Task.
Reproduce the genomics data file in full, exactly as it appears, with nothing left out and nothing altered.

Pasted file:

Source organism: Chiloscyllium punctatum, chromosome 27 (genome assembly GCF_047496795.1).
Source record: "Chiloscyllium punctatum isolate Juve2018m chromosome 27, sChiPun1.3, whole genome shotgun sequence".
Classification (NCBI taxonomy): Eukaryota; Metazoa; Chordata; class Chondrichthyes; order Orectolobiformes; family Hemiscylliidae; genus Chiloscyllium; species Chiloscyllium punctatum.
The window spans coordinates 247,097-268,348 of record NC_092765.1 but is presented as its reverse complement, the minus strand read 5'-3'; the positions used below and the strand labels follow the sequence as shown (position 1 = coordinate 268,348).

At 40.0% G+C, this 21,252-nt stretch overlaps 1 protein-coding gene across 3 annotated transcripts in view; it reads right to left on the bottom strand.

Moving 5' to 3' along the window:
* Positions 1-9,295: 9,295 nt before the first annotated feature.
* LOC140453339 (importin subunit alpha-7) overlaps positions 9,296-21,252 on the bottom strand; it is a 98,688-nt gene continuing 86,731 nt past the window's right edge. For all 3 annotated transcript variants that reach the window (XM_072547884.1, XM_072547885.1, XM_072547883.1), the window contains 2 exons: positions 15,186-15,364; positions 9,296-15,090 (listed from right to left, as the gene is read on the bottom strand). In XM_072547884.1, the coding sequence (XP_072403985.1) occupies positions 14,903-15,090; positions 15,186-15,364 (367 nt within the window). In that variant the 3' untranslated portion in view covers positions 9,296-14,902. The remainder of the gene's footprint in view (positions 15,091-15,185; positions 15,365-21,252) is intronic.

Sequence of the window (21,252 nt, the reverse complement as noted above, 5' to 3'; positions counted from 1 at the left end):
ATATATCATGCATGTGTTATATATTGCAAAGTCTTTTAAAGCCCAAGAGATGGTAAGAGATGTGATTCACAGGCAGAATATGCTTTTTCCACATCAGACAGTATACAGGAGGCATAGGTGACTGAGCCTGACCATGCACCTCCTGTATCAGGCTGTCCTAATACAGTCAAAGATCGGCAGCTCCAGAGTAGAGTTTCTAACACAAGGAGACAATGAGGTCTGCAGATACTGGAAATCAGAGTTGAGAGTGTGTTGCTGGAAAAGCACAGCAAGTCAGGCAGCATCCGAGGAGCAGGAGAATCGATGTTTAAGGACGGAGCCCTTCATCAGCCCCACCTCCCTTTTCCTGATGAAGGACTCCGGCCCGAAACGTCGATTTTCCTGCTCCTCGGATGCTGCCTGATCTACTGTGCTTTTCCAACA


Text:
Source organism: Chiloscyllium punctatum, chromosome 27 (genome assembly GCF_047496795.1).
Source record: "Chiloscyllium punctatum isolate Juve2018m chromosome 27, sChiPun1.3, whole genome shotgun sequence".
Classification (NCBI taxonomy): Eukaryota; Metazoa; Chordata; class Chondrichthyes; order Orectolobiformes; family Hemiscylliidae; genus Chiloscyllium; species Chiloscyllium punctatum.
The window spans coordinates 247,097-268,348 of record NC_092765.1 but is presented as its reverse complement, the minus strand read 5'-3'; the positions used below and the strand labels follow the sequence as shown (position 1 = coordinate 268,348).

At 40.0% G+C, this 21,252-nt stretch overlaps 1 protein-coding gene across 3 annotated transcripts in view; it reads right to left on the bottom strand.

Moving 5' to 3' along the window:
* Positions 1-9,295: 9,295 nt before the first annotated feature.
* LOC140453339 (importin subunit alpha-7) overlaps positions 9,296-21,252 on the bottom strand; it is a 98,688-nt gene continuing 86,731 nt past the window's right edge. For all 3 annotated transcript variants that reach the window (XM_072547884.1, XM_072547885.1, XM_072547883.1), the window contains 2 exons: positions 15,186-15,364; positions 9,296-15,090 (listed from right to left, as the gene is read on the bottom strand). In XM_072547884.1, the coding sequence (XP_072403985.1) occupies positions 14,903-15,090; positions 15,186-15,364 (367 nt within the window). In that variant the 3' untranslated portion in view covers positions 9,296-14,902. The remainder of the gene's footprint in view (positions 15,091-15,185; positions 15,365-21,252) is intronic.

Sequence of the window (21,252 nt, the reverse complement as noted above, 5' to 3'; positions counted from 1 at the left end):
ATATATCATGCATGTGTTATATATTGCAAAGTCTTTTAAAGCCCAAGAGATGGTAAGAGATGTGATTCACAGGCAGAATATGCTTTTTCCACATCAGACAGTATACAGGAGGCATAGGTGACTGAGCCTGACCATGCACCTCCTGTATCAGGCTGTCCTAATACAGTCAAAGATCGGCAGCTCCAGAGTAGAGTTTCTAACACAAGGAGACAATGAGGTCTGCAGATACTGGAAATCAGAGTTGAGAGTGTGTTGCTGGAAAAGCACAGCAAGTCAGGCAGCATCCGAGGAGCAGGAGAATCGATGTTTAAGGACGGAGCCCTTCATCAGCCCCACCTCCCTTTTCCTGATGAAGGACTCCGGCCCGAAACGTCGATTTTCCTGCTCCTCGGATGCTGCCTGATCTACTGTGCTTTTCCAACA